Saturday, September 29, 2012

Just to make you laugh...

Catching up...with photos!

Blister Swamp; this is where we planted balsam fir trees to help revive the forest that once was
ASpiranthes orchid in the swamp
Pounding in a fence post for an exclosure for the balsam fir
to keep out deer and cattle
Rolling out the wire fence
Tree in its exclosure
Fence my office built a decade or so ago to protect the core of the
swamp that is home to many globally rare plants
Sunrise at my house
Another view of sunrise from the house looking down the valley at the rising fog
Looking west from the top of Spruce Knob (WV's highest point at 4,863 ft)
It was so windy!!
Me crossing the Via Ferrata bridge at Nelson Rocks Preserve
The bridge!
Looking toward Otter Creek Wilderness area and the Blackwater Canyon from Olson Firetower lookout
Another from the tower view with some post-camera processing

Friday, September 28, 2012

Film Friday: Visions of Mustang

I'm fortunate enough to know some really, really incredible people. To celebrate the achievement of one of those people, today I request that you watch the above YouTube trailer. More information available on their Kickstarter page about the project. It was funded and produced and is now a finalist for the Banff Film Festival. Congratulations Daniel & team!

Tuesday, September 25, 2012

Just workin' on my fitness

Life has been whirlwind busy from one weekend to the next lately. I’m not complaining by any means, I’m just not quite sure where the time goes! I’ve had two really awesome-fun weekends in a row. My work weeks haven’t been too shabby either between getting out into the field and getting out and away from the office for meetings.

Due to the advent of busyness I’ve not finished the book as soon as I’d hoped. I’m still about 5 chapters away actually – like half the book. Fortunately, Mel summarized a lot of it in numerous posts so I know sort of what’s coming up in the book. Thus far I’ve been in more of the exercise part of the book and no diet stuff thus far.

I’ve been making an effort to do high intensity interval training work outs 3 times a week for 30 minutes or so. I got in several of these workouts two weeks ago and one last week. But then I was in the field for two days, on my feet and on the move all day pursuing some semi-strenuous (fence building, post pounding) activities. I was so tired upon arrival home after those days that I just couldn’t bring myself to do anything else. Exhausted. Utterly and completely exhausted. Walking around in a swamp is sort of like walking on sand in that you put forth a lot more effort to move yourself over unstable ground. I ended up even being a little sore – but I’m totally okay with that! && then this past weekend was full of hiking and climbing and exploring and adventuring...more activity and thus no HIIT workouts. The cardio workouts for me aren’t so much to become some crazy athlete so much as I want to be healthier. Heart disease is super mondo bad on my dad’s side of the family and combating that is important. Additionally, building good fitness now will help with this ski season.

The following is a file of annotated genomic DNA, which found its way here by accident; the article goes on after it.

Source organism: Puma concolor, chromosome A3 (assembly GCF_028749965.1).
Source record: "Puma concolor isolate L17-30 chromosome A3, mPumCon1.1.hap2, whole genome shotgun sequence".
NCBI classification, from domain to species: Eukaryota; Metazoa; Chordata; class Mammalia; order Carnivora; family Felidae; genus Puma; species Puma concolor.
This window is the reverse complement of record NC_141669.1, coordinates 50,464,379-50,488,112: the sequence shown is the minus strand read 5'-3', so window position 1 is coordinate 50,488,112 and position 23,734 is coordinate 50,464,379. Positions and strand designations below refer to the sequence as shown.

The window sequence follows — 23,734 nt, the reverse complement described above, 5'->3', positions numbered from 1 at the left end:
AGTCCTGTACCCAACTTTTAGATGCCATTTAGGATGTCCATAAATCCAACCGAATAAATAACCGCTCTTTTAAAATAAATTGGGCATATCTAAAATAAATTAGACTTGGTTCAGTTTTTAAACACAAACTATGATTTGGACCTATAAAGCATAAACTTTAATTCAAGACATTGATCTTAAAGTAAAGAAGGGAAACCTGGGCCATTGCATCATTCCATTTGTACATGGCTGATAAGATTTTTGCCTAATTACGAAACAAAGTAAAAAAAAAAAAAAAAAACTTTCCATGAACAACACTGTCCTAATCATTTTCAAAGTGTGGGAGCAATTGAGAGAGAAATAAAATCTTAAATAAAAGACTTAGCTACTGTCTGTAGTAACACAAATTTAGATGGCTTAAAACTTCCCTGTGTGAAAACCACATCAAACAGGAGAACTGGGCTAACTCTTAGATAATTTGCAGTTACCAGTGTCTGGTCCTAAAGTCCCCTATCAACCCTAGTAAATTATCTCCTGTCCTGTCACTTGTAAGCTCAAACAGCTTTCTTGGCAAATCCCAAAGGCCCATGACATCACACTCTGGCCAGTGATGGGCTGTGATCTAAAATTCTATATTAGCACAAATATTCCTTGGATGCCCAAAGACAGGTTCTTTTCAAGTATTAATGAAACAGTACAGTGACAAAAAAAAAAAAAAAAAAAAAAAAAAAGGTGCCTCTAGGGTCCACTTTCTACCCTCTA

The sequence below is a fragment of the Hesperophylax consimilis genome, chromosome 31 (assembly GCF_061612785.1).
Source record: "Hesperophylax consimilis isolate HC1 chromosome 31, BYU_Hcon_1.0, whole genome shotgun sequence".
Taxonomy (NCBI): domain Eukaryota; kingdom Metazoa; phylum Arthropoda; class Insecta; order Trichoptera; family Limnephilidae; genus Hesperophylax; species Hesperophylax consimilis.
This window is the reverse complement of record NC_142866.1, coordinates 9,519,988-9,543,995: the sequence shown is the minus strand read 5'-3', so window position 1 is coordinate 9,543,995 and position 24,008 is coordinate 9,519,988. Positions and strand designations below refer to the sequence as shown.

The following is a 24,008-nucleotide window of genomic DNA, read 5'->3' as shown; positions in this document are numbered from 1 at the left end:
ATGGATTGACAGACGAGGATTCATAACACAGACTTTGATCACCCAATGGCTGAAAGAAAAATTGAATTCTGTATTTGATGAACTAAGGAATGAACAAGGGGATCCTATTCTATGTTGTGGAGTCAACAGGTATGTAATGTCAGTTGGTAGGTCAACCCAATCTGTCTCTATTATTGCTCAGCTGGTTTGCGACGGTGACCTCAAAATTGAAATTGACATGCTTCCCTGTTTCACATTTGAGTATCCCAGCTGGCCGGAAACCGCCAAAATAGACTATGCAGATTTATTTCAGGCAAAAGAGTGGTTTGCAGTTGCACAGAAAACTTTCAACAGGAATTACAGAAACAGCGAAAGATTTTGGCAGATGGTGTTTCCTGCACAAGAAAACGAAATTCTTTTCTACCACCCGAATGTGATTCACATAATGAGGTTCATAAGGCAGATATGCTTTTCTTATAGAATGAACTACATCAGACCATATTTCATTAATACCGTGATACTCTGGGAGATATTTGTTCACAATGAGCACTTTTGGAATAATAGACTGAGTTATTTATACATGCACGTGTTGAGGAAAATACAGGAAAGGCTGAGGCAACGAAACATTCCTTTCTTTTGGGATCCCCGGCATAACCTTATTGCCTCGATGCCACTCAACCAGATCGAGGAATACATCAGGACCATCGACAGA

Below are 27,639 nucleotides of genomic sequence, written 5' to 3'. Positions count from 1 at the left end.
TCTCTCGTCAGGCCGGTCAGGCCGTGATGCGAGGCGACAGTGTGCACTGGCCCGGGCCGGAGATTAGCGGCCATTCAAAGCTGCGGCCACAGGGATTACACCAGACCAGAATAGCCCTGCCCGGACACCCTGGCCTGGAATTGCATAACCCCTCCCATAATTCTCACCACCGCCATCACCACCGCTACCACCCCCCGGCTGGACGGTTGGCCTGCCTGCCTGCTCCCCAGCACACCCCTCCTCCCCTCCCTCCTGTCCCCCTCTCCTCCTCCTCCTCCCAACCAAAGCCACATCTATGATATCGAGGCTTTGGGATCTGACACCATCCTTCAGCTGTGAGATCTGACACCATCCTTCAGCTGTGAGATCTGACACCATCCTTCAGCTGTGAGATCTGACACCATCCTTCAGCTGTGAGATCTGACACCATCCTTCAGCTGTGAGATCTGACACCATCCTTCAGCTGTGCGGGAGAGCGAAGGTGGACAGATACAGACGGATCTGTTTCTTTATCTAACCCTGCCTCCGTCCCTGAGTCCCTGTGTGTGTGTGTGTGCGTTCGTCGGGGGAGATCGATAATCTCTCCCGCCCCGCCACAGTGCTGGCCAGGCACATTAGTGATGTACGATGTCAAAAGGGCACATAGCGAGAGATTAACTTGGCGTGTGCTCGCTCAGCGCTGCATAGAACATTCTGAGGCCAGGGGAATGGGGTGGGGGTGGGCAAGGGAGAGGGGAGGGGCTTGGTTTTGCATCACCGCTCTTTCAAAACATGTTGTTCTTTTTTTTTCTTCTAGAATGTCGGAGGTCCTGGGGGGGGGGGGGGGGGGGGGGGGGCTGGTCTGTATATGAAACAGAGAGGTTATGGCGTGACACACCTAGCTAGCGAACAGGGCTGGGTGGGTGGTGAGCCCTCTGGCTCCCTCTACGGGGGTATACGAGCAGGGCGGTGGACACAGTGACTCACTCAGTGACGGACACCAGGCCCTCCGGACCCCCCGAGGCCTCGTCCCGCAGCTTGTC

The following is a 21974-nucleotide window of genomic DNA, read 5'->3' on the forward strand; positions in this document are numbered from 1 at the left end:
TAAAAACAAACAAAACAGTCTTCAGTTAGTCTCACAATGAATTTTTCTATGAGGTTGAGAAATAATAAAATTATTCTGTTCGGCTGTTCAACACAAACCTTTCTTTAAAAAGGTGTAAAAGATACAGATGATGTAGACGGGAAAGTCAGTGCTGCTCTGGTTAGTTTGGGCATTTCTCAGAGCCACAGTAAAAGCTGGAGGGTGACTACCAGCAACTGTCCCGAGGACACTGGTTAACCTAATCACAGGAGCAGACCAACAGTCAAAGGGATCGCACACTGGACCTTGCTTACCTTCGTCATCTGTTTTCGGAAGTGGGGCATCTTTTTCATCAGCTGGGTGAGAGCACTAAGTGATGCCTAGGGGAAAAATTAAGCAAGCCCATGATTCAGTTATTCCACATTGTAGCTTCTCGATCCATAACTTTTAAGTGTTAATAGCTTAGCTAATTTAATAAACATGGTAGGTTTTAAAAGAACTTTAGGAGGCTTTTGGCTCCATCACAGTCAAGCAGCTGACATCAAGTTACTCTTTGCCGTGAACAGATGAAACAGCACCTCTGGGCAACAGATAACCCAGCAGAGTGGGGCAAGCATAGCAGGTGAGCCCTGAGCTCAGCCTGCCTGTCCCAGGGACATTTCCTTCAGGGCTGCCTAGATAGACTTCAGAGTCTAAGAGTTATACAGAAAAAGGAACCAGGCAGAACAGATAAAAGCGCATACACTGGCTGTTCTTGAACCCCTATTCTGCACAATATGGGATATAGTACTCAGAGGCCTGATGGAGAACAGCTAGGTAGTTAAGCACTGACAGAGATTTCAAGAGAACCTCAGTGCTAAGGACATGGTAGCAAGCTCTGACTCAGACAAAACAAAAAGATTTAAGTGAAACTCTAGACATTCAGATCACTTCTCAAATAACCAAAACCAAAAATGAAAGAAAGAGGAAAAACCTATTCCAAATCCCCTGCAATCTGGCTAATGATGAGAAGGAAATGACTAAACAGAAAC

While I haven’t gotten to the diet chapter(s) yet, I have been tweaking my diet trying to eat better. There are so many different ways and trends to fuel your body. I have a lactose sensitivity, which means I tend to get sick if I eat things that are excessively rich in lactose (cheesecake is NOT my friend, nor are mass amounts of cheese, yogurt, ice cream – milk itself has never been an issue, strangely). Additionally, my stomach does not handle high levels of grease (I get sick in the same way I do for high lactose). So high fat/grease and rich lactose have never been major players in my diet. I feel much better without them.